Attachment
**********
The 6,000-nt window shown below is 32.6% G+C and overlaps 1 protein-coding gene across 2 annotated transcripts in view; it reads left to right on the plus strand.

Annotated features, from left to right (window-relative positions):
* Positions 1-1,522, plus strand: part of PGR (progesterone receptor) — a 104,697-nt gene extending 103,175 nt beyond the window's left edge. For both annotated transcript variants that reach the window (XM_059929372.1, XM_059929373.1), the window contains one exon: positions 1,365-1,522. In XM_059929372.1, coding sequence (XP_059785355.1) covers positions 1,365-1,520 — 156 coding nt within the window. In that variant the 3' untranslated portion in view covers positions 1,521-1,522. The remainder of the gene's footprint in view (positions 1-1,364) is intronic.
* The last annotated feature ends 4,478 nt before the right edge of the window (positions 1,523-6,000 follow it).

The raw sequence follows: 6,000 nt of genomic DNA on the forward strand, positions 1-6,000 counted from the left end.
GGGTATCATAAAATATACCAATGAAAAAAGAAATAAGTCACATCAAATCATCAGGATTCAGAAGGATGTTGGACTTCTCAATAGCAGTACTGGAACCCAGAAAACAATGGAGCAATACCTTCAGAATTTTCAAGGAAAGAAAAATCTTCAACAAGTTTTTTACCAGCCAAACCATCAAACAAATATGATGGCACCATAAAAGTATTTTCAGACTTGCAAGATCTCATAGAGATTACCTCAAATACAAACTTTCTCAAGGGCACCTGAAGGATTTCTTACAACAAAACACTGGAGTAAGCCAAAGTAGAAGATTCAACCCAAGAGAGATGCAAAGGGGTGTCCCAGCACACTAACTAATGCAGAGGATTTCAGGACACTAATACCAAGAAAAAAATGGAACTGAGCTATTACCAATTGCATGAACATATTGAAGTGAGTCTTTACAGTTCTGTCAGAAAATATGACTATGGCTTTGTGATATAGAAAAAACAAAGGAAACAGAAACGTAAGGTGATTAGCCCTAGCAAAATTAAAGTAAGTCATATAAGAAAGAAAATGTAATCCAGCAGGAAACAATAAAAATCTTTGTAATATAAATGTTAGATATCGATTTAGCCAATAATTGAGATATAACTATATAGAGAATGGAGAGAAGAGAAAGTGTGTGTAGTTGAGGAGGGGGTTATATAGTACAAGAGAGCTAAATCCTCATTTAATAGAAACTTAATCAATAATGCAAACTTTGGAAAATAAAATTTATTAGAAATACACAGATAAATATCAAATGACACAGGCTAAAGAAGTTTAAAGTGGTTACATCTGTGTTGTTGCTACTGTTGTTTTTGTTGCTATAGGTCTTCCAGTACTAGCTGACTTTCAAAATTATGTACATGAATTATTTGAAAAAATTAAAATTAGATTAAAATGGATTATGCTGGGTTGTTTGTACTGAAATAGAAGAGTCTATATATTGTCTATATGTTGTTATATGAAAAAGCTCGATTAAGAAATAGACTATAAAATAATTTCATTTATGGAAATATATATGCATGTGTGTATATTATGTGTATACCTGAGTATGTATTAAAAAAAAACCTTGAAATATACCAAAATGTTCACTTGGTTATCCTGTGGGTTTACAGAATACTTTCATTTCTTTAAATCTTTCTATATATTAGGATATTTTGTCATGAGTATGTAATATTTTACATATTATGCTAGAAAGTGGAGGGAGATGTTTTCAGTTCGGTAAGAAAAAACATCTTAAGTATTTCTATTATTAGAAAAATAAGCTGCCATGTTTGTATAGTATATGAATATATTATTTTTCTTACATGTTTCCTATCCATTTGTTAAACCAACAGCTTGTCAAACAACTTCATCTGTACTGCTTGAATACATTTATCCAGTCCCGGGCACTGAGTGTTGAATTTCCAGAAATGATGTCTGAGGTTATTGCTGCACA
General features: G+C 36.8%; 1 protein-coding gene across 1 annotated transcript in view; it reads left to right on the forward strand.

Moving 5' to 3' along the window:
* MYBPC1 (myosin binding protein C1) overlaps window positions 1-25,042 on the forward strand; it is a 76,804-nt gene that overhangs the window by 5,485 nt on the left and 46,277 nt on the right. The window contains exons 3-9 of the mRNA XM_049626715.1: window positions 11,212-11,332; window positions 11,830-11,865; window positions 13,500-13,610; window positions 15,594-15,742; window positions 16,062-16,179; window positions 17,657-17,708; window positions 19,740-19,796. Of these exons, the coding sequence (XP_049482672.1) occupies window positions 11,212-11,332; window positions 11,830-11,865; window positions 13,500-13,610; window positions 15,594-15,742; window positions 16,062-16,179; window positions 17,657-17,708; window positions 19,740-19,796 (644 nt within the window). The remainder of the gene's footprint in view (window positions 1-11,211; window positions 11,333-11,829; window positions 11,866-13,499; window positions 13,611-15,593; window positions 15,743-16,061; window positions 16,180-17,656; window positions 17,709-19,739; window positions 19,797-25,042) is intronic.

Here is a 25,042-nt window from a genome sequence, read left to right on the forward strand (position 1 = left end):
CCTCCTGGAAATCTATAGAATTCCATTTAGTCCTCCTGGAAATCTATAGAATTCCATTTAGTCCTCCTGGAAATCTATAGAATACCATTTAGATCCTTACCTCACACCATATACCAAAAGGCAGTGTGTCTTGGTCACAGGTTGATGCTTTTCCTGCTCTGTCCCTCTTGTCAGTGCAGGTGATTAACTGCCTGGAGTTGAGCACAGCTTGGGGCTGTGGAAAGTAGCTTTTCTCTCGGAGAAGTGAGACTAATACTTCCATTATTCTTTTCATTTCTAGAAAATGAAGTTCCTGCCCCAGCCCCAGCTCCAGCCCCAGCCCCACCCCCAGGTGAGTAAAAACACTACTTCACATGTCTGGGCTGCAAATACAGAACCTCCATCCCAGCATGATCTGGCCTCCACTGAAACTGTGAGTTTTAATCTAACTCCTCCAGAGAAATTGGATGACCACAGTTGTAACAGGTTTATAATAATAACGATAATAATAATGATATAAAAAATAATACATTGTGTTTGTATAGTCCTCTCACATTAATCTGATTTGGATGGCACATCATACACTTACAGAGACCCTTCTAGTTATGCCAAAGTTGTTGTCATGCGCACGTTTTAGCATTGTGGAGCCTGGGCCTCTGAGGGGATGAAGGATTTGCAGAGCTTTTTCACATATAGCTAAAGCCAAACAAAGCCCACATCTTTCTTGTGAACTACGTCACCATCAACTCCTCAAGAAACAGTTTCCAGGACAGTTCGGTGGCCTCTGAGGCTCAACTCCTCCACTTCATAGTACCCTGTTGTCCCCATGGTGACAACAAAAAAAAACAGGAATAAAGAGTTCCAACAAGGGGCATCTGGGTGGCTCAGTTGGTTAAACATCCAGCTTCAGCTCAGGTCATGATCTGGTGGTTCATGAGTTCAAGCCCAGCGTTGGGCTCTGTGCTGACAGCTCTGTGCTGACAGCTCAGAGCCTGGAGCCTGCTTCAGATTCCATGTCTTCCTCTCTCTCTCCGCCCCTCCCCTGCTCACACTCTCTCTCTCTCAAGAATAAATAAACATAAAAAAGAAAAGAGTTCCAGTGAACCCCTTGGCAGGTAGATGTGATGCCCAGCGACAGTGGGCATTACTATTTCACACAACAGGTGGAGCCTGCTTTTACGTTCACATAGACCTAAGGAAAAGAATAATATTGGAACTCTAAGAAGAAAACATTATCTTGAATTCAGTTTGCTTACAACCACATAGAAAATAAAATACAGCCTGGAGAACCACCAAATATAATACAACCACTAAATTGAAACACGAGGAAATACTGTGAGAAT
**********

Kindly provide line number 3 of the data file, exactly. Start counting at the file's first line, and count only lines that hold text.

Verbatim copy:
* Positions 1-1,522, plus strand: part of PGR (progesterone receptor) — a 104,697-nt gene extending 103,175 nt beyond the window's left edge. For both annotated transcript variants that reach the window (XM_059929372.1, XM_059929373.1), the window contains one exon: positions 1,365-1,522. In XM_059929372.1, coding sequence (XP_059785355.1) covers positions 1,365-1,520 — 156 coding nt within the window. In that variant the 3' untranslated portion in view covers positions 1,521-1,522. The remainder of the gene's footprint in view (positions 1-1,364) is intronic.